Genes associated with Parkinson syndrome
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- Biskup, S., Gerlach, M., Kupsch, A. et al. J Neurol (2008) 255: 8. doi:10.1007/s00415-008-5005-2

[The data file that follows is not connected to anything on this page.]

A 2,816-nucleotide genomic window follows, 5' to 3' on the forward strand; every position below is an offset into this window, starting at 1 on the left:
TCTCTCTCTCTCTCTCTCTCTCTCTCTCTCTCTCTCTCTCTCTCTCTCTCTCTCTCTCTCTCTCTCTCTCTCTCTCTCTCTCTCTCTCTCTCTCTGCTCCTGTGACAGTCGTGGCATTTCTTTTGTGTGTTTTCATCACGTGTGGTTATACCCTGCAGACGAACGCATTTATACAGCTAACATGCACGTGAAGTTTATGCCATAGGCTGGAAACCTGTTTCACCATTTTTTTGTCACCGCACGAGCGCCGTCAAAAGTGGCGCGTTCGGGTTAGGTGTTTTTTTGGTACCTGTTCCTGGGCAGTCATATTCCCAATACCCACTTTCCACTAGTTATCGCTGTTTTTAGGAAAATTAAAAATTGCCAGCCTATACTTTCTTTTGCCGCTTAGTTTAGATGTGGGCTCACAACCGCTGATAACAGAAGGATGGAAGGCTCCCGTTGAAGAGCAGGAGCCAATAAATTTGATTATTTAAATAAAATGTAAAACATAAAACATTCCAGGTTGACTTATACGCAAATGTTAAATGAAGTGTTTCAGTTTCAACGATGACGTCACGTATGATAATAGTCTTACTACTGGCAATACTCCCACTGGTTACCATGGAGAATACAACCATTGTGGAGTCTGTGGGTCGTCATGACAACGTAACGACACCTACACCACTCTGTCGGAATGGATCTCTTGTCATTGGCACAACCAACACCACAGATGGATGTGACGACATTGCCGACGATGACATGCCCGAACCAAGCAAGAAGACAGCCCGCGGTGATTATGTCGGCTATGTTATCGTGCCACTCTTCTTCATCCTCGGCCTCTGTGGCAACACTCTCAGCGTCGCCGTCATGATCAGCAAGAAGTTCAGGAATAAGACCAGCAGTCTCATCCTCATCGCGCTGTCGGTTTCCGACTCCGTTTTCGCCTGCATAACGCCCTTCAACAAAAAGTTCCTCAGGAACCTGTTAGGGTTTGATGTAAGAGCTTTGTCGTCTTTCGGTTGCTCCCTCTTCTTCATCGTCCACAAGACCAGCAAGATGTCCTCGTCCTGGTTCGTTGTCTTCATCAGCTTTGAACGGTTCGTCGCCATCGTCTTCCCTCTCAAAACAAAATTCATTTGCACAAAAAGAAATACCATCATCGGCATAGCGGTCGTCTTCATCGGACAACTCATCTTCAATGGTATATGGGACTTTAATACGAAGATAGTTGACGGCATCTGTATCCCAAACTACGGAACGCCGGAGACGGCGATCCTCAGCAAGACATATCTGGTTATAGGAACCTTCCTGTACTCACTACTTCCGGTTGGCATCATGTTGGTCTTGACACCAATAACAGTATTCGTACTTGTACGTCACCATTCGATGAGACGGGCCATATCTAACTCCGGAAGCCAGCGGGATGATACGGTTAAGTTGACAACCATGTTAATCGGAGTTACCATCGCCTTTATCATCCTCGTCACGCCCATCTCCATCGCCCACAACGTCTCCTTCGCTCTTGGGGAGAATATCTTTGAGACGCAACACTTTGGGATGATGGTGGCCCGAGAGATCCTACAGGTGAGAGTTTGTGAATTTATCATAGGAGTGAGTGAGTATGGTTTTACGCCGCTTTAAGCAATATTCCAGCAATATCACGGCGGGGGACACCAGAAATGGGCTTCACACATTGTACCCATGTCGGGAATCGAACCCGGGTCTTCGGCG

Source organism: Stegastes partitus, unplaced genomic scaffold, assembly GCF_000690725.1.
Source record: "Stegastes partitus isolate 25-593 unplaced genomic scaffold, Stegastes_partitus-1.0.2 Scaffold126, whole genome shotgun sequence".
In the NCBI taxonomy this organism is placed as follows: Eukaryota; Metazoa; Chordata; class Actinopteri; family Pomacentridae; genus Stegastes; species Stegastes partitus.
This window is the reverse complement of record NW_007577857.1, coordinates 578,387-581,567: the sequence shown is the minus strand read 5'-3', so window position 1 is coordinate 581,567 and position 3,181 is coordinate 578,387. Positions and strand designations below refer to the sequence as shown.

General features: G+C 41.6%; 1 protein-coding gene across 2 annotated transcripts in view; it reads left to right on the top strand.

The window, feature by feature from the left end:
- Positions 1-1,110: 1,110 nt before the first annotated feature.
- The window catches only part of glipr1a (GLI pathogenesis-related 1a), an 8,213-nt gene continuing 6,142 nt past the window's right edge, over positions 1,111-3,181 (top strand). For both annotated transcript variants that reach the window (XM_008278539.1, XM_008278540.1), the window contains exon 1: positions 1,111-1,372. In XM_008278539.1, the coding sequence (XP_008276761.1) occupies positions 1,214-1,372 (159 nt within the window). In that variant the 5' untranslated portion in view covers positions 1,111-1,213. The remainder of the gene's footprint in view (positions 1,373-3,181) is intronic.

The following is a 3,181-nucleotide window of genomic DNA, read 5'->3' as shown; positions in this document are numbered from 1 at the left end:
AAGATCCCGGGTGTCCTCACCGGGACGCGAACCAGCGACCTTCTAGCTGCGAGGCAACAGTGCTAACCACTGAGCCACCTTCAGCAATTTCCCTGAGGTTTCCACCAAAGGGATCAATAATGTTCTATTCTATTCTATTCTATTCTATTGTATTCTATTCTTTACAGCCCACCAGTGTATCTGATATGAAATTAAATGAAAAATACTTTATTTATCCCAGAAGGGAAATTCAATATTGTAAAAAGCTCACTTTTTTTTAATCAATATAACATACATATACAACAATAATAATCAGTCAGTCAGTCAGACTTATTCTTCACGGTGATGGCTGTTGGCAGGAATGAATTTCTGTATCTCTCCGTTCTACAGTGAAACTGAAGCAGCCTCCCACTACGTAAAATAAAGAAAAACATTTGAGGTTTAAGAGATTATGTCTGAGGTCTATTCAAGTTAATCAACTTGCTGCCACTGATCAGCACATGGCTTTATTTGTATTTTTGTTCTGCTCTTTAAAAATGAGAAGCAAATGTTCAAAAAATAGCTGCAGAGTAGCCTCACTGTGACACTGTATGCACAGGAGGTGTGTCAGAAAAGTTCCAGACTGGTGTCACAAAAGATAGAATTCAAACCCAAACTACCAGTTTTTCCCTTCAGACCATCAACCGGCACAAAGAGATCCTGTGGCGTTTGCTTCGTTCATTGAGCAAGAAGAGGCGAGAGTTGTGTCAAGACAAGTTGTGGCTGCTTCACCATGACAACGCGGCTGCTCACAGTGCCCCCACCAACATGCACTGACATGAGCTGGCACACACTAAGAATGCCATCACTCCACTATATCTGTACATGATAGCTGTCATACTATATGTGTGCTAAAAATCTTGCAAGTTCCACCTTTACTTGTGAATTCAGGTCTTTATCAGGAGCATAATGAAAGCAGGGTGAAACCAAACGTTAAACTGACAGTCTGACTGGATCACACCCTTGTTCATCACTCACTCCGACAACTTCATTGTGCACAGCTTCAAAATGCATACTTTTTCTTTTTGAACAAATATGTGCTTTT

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Genetic findings have changed our views on Parkinson’s disease (PD) and parkinsonism, which will be collectively referred to as Parkinsonian Syndrome (PS) in the present manuscript. Mutations in several genes are found to cause monogenic forms of the disorder. Point mutations, duplications and triplications in the α-synuclein gene cause a rare dominant form of PS in families. Mutations in the leucine-rich repeat kinase 2 (LRRK2) gene have been identified as a much more common cause for dominant PS, especially in certain ethnic groups, while mutations in the parkin gene, in DJ-1, PINK1 and ATP13A2 cause autosomal recessive parkinsonism of early onset. The monogenic variants are important tools in identifying cellular pathways that also shed light on the molecular pathogenesis of sporadic PS and some of these genes may play a role in the etiology of the common sporadic form of PS. Here we add recent findings to a greatly challenging puzzle.